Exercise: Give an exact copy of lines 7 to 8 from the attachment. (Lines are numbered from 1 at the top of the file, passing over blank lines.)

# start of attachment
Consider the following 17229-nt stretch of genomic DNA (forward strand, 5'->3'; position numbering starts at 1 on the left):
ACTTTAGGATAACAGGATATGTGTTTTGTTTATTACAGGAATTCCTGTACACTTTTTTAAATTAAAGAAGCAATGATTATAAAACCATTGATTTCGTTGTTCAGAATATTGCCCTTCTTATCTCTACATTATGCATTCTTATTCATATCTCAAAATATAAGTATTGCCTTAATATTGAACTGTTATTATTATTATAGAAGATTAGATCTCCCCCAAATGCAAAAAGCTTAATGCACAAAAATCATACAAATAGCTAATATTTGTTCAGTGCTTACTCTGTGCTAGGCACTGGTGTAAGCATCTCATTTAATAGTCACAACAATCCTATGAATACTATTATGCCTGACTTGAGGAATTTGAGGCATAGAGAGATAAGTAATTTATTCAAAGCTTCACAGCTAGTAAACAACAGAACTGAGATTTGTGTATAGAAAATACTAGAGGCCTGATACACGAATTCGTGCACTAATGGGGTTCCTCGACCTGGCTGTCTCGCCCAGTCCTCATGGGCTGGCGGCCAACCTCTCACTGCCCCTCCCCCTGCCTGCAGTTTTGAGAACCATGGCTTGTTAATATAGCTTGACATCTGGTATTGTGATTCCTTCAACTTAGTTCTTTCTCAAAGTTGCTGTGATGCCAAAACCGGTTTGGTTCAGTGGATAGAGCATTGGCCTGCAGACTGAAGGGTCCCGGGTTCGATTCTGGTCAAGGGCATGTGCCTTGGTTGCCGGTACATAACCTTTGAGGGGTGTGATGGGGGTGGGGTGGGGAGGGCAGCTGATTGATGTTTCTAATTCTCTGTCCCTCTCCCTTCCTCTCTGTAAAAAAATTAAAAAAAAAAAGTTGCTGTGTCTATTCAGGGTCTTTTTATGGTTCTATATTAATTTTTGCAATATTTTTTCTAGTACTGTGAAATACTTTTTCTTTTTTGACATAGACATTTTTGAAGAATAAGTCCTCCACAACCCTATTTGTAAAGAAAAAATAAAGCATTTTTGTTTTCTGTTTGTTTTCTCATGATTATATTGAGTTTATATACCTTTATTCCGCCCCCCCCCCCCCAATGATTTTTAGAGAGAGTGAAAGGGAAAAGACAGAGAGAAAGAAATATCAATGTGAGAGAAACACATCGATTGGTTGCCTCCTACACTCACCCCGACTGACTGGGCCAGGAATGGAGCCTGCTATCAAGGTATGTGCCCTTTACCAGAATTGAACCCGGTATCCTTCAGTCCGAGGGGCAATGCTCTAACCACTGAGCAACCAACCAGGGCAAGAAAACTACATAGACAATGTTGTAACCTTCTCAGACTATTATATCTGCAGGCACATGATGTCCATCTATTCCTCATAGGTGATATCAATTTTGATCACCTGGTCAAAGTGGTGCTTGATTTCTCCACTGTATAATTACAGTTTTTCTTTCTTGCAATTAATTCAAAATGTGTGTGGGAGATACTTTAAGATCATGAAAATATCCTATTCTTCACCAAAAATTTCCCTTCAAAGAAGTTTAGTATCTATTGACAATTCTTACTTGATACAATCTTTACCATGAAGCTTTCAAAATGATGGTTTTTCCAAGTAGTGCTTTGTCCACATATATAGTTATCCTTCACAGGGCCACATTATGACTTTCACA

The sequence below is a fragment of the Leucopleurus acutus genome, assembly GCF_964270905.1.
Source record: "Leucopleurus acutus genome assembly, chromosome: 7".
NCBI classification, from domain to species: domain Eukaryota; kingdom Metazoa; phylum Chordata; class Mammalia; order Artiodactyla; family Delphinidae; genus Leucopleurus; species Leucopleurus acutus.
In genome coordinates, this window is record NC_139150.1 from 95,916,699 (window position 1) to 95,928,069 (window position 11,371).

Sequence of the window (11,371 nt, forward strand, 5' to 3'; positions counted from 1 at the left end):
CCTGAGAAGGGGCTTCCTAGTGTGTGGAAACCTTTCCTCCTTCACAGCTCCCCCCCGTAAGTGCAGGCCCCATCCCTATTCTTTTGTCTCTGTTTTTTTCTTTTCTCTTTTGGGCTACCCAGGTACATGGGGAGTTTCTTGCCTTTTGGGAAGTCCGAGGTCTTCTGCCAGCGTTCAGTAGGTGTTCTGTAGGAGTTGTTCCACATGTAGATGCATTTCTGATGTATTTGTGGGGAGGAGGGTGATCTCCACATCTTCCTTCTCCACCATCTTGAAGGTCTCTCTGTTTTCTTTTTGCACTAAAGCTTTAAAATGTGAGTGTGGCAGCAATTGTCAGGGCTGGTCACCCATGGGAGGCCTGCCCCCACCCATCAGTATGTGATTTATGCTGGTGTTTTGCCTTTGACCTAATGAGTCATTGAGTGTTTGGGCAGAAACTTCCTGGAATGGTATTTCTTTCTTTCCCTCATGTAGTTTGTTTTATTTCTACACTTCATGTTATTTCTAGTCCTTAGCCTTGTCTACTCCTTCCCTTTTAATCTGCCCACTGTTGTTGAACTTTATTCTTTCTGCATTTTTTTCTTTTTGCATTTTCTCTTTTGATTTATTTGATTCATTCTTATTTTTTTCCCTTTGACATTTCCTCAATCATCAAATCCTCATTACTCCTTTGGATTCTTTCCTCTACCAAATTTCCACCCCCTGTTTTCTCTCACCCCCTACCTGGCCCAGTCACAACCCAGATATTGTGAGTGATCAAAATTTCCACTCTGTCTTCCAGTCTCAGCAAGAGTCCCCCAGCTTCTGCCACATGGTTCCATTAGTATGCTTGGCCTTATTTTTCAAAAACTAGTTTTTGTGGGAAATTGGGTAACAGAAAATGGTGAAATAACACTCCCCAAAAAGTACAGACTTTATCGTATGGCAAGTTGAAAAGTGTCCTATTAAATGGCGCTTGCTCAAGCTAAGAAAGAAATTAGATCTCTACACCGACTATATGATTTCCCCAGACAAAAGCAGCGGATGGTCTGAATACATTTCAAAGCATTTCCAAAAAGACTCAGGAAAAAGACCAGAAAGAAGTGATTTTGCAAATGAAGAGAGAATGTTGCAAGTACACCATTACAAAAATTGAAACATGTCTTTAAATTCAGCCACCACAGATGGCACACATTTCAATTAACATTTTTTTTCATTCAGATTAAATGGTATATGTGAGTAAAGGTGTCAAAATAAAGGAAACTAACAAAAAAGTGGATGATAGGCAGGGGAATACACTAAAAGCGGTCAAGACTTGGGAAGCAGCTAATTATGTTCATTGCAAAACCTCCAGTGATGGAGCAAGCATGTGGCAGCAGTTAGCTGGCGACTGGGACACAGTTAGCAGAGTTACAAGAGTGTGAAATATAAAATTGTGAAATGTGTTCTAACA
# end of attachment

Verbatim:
Sequence of the window (11,371 nt, forward strand, 5' to 3'; positions counted from 1 at the left end):
CCTGAGAAGGGGCTTCCTAGTGTGTGGAAACCTTTCCTCCTTCACAGCTCCCCCCCGTAAGTGCAGGCCCCATCCCTATTCTTTTGTCTCTGTTTTTTTCTTTTCTCTTTTGGGCTACCCAGGTACATGGGGAGTTTCTTGCCTTTTGGGAAGTCCGAGGTCTTCTGCCAGCGTTCAGTAGGTGTTCTGTAGGAGTTGTTCCACATGTAGATGCATTTCTGATGTATTTGTGGGGAGGAGGGTGATCTCCACATCTTCCTTCTCCACCATCTTGAAGGTCTCTCTGTTTTCTTTTTGCACTAAAGCTTTAAAATGTGAGTGTGGCAGCAATTGTCAGGGCTGGTCACCCATGGGAGGCCTGCCCCCACCCATCAGTATGTGATTTATGCTGGTGTTTTGCCTTTGACCTAATGAGTCATTGAGTGTTTGGGCAGAAACTTCCTGGAATGGTATTTCTTTCTTTCCCTCATGTAGTTTGTTTTATTTCTACACTTCATGTTATTTCTAGTCCTTAGCCTTGTCTACTCCTTCCCTTTTAATCTGCCCACTGTTGTTGAACTTTATTCTTTCTGCATTTTTTTCTTTTTGCATTTTCTCTTTTGATTTATTTGATTCATTCTTATTTTTTTCCCTTTGACATTTCCTCAATCATCAAATCCTCATTACTCCTTTGGATTCTTTCCTCTACCAAATTTCCACCCCCTGTTTTCTCTCACCCCCTACCTGGCCCAGTCACAACCCAGATATTGTGAGTGATCAAAATTTCCACTCTGTCTTCCAGTCTCAGCAAGAGTCCCCCAGCTTCTGCCACATGGTTCCATTAGTATGCTTGGCCTTATTTTTCAAAAACTAGTTTTTGTGGGAAATTGGGTAACAGAAAATGGTGAAATAACACTCCCCAAAAAGTACAGACTTTATCGTATGGCAAGTTGAAAAGTGTCCTATTAAATGGCGCTTGCTCAAGCTAAGAAAGAAATTAGATCTCTACACCGACTATATGATTTCCCCAGACAAAAGCAGCGGATGGTCTGAATACATTTCAAAGCATTTCCAAAAAGACTCAGGAAAAAGACCAGAAAGAAGTGATTTTGCAAATGAAGAGAGAATGTTGCAAGTACACCATTACAAAAATTGAAACATGTCTTTAAATTCAGCCACCACAGATGGCACACATTTCAATTAACATTTTTTTTCATTCAGATTAAATGGTATATGTGAGTAAAGGTGTCAAAATAAAGGAAACTAACAAAAAAGTGGATGATAGGCAGGGGAATACACTAAAAGCGGTCAAGACTTGGGAAGCAGCTAATTATGTTCATTGCAAAACCTCCAGTGATGGAGCAAGCATGTGGCAGCAGTTAGCTGGCGACTGGGACACAGTTAGCAGAGTTACAAGAGTGTGAAATATAAAATTGTGAAATGTGTTCTAACA